Stocks Flip Midday to Finish with Solid Gains…..
U.S. equities bounced off their lows of the day to finish off a volatile week higher, as investors weighed an early sign of a recovery in the struggling leisure and hospitality sector that led to stronger-than-expected February employment growth. The spike in Treasury yields that has pressured growth and momentum stocks, notably Information Technology issues, cooled a bit in the wake of the upbeat labor report, while the U.S. dollar added to a recent rebound to a two-month high. Gold was slightly higher in choppy trading and crude oil prices continued to rally, bolstered by yesterday’s surprise OPEC+ decision to hold production unchanged for April. On the equity front, Costco Wholesale missed earnings forecasts on COVID-19 wage increase expenses, Broadcom offered upbeat results and guidance, and Gap provided a favorable outlook for the second half of 2021. Europe finished lower, as an early boost from the favorable U.S. employment report was trumped by uneasiness over the continued rise in interest rates, while market in Asia were lower.
The Dow Jones Industrial Average rose 572 points (1.9%) to 31,496, the S&P 500 Index gained 73 points (2.0%) to 3,842, and the Nasdaq Composite was up 197 points (1.6%) at 12,920. In heavy volume, 1.4 billion shares were traded on the NYSE and 7.6 billion shares changed hands on the Nasdaq. WTI crude oil jumped $2.26 to $66.09 per barrel. Elsewhere, the Bloomberg gold spot price inched $0.88 higher to $1,698.40 per ounce, and the Dollar Index—a comparison of the U.S. dollar to six major world currencies—gained 0.3% to 91.92. Markets were mixed for the week, as the DJIA gained 1.8%, the S&P 500 added 0.8%, while the Nasdaq Composite fell 2.1%.
February employment growth tops forecasts, trade deficit widens, consumer credit falls…..
Nonfarm payrolls rose by 379,000 jobs month-over-month (m/m) in February, compared to the Bloomberg consensus estimate of a 200,000 increase, and following January’s upwardly adjusted gain of 166,000. Excluding government hiring and firing, private sector payrolls increased by 465,000, versus the forecasted rise of 200,000 after rising by an unrevised 6,000 in January. The labor force participation rate remained at January’s 61.4% rate, matching forecasts.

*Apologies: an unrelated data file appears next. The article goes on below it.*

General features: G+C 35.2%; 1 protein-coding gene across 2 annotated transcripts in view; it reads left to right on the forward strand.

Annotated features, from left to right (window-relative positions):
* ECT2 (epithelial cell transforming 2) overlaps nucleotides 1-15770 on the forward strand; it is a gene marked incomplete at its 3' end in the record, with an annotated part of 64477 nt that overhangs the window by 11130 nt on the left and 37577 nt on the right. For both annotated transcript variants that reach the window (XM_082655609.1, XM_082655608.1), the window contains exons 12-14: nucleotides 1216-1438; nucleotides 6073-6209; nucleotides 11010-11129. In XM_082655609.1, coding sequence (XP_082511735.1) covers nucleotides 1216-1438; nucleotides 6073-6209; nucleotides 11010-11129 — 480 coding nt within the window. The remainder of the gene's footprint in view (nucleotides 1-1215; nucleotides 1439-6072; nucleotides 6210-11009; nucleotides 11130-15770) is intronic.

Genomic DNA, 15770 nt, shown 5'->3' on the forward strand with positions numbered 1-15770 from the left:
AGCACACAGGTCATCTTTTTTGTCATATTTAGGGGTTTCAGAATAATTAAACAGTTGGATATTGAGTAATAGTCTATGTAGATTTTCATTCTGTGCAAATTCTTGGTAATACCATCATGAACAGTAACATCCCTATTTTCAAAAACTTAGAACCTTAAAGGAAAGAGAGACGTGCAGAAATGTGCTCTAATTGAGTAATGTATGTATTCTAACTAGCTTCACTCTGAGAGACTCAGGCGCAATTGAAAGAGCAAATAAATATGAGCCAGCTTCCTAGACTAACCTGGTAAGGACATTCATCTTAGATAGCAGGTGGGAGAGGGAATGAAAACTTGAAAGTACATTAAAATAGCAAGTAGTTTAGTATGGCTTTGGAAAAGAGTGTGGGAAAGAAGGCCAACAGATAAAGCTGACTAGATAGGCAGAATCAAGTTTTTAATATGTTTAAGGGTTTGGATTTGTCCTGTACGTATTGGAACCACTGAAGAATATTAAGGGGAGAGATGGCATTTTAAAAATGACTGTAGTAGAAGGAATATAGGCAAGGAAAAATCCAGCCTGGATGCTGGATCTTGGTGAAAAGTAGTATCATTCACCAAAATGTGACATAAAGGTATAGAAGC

The U.S. Department of Labor’s report showed most of the job gains occurred in leisure and hospitality, with smaller gains in temporary help services, health care and social assistance, retail trade, and manufacturing. However, employment declined in state and local government education, construction, and mining.
The unemployment rate dipped to 6.2% from January’s 6.3% rate, where it was expected to remain. The underemployment rate—including total unemployed and those employed part time for economic reasons, along with people who are marginally attached to the labor force—remained at the prior month’s 11.1% rate. Average hourly earnings rose 0.2% m/m, in line with projections and versus January’s downwardly revised 0.1% increase. Y/Y, wages were 5.3% higher, matching estimates. Finally, average weekly hours declined to 34.6 from January’s downwardly revised 34.9 rate, where it was expected to remain.
The trade balance showed that the January deficit widened more than anticipated, coming in at $68.2 billion, compared to forecasts of $67.5 billion, after December’s upwardly revised deficit of $67.0 billion. Exports rose 1.0% m/m, and imports increased 1.2%.
Consumer credit, released in the final hour of trading, showed consumer borrowing declined by $1.3 billion during January, well short of the $12.0 billion increase that was forecasted of economists polled by Bloomberg, while December’s figure was adjusted downward to an expansion of $8.8 billion from the originally reported $9.7 billion. Non-revolving debt, which includes student loans and loans for vehicles and mobile homes, rose by $8.5 billion, a 3.2% y/y rise, while revolving debt, which includes credit cards, declined by $9.8 billion, a 12.2% y/y fall.
Treasuries were mixed following the employment data as the choppiness in the market remained, with the rate on the 2-year note little changed at 0.15%, while the yield on the 10-year note ticked 1 basis point higher to 1.57%, and the 30-year bond rate declined 2 bps to 2.29%.
Treasury yields moved noticeably higher yesterday in the wake of Fed Chairman Jerome Powell’s comments in a virtual event with the Wall Street Journal. Powell acknowledged the recent rise in rates and noted short-term inflation pressures will remain due to base effects on the heels of the year ago drop in prices amid the pandemic. However, he appeared to unnerve some by not offering plans on how the Central Bank will combat the rising rate and increasing inflation expectation environment. He reiterated that that the economy is a long way from its employment and inflation goals, and it is likely to take some time for substantial further progress to be achieved.
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